Death Penalty for Juveniles
Death Penalty for Juveniles:
Is it Right
In October 1989, a month after turning seventeen, Dwayne Wright went on a violent crime spree that lead to a robbery, attempted rape, and shooting of thirty-three year old Saba Tekle. When caught the next day, Dwayne confessed to the police and was tried in 1991.
Before this crime, Dwayne grew up in a poor family and lived in a deprived neighborhood. He was exposed to criminal drug activities along with witnessing habitual gun violence and murder. At the age of four, Dwayne?s father died in prison and his mother suffered from mental illness. She was often unemployed for extensive amounts of time. At the age of ten, his half-brother was murdered leading to eventual serious emotional problems. Dwayne was treated for major depression with psychotic episodes. Not only was his mental capacity evaluated as borderline retarded but his verbal ability was retarded and doctors found signs of organic brain damage.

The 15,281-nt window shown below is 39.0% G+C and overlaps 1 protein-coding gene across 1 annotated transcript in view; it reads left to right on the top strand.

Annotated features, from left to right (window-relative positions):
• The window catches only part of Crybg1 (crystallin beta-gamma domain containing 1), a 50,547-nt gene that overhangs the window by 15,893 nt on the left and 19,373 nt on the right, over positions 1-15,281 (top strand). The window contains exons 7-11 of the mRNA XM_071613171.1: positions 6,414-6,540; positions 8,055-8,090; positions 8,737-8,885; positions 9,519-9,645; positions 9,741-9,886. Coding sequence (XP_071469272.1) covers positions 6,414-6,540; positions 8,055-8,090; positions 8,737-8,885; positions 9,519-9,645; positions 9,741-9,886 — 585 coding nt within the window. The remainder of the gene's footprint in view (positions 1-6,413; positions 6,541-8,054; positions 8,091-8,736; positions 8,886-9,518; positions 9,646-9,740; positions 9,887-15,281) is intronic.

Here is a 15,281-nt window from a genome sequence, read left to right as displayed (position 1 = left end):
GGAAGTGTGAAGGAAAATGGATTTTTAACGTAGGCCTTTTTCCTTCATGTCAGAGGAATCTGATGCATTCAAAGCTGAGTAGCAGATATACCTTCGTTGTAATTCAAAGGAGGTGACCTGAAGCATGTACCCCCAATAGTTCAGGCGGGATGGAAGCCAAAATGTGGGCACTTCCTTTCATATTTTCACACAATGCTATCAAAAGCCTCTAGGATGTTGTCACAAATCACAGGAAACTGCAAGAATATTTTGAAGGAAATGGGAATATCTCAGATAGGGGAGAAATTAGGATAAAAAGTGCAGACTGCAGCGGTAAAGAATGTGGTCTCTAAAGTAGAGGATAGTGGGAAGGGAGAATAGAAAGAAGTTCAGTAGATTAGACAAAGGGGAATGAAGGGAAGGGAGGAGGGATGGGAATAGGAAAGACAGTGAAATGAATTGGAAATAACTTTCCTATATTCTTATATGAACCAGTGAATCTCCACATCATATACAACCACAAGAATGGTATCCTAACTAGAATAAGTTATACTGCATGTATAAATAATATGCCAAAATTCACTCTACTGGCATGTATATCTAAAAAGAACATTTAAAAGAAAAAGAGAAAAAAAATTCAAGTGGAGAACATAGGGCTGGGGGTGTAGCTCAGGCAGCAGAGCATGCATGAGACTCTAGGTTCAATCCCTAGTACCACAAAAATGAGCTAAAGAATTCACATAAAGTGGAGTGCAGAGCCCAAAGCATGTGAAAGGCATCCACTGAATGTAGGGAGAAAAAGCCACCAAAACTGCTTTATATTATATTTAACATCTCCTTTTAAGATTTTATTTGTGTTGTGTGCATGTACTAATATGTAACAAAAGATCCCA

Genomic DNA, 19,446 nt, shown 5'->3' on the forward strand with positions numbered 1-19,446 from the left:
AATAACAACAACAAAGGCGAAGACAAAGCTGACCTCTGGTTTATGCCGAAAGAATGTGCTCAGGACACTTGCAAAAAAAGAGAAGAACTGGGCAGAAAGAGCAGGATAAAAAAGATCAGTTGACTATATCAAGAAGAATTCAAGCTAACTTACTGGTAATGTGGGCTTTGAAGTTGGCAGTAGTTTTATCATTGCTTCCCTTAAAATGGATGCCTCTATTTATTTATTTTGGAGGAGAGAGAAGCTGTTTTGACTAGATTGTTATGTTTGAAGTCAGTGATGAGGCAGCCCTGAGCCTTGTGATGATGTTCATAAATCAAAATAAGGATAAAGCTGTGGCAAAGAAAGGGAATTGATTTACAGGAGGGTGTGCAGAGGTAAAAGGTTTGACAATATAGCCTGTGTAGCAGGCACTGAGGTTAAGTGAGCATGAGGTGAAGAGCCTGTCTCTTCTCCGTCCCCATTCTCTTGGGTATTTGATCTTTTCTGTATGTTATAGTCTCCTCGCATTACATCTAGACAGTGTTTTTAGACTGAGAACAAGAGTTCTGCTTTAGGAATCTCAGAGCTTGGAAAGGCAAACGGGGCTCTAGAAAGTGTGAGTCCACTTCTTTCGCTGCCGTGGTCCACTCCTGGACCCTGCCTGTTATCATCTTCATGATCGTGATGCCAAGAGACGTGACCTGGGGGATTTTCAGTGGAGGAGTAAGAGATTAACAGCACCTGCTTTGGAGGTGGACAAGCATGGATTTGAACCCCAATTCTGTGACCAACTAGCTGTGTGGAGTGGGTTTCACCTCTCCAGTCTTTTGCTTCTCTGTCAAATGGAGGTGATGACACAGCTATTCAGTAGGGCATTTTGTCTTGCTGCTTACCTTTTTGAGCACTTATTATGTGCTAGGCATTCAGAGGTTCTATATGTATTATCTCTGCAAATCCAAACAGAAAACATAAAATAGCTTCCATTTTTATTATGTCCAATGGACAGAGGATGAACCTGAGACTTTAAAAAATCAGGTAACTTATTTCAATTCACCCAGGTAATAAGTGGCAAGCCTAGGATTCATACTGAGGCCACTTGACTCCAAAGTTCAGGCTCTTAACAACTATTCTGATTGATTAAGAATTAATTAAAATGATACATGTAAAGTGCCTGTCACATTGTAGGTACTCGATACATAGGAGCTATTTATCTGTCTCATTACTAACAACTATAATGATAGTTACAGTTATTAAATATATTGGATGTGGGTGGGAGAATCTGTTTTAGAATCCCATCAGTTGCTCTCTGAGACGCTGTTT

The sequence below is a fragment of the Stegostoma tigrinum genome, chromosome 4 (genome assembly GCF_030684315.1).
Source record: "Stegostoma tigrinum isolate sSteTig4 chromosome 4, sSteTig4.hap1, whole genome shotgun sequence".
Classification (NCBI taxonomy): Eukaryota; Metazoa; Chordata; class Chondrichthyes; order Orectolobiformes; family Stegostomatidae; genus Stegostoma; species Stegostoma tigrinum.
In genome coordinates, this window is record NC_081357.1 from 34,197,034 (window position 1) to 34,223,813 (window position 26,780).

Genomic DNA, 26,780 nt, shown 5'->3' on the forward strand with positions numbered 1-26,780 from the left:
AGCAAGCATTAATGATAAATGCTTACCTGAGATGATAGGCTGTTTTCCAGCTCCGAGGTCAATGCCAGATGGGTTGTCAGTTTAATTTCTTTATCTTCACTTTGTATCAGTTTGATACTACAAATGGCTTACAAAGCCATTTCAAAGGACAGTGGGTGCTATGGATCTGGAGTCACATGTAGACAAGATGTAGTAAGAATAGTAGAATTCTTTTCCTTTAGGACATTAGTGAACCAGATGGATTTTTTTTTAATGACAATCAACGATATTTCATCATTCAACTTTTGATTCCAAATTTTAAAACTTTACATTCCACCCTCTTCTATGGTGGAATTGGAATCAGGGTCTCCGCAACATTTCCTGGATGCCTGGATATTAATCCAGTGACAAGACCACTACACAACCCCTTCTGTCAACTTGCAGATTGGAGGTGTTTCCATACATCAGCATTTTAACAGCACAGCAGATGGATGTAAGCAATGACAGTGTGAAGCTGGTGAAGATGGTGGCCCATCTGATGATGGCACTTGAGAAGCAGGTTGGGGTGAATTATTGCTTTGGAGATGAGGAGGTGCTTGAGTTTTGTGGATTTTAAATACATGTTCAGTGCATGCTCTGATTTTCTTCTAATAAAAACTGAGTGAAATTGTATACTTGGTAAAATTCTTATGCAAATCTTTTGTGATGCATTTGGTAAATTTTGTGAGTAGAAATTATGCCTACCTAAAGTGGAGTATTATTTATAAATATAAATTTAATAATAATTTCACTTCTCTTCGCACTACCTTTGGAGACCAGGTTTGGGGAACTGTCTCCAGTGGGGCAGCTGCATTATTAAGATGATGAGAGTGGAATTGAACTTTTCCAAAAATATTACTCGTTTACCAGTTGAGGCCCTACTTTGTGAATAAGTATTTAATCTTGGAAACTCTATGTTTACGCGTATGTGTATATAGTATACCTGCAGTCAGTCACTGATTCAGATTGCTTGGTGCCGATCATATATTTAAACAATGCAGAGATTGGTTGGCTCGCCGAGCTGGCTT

At the sentencing phase of his trial, the defense accepted the court?s nomination of a clinical psychologist to present evidence in mitigation. On
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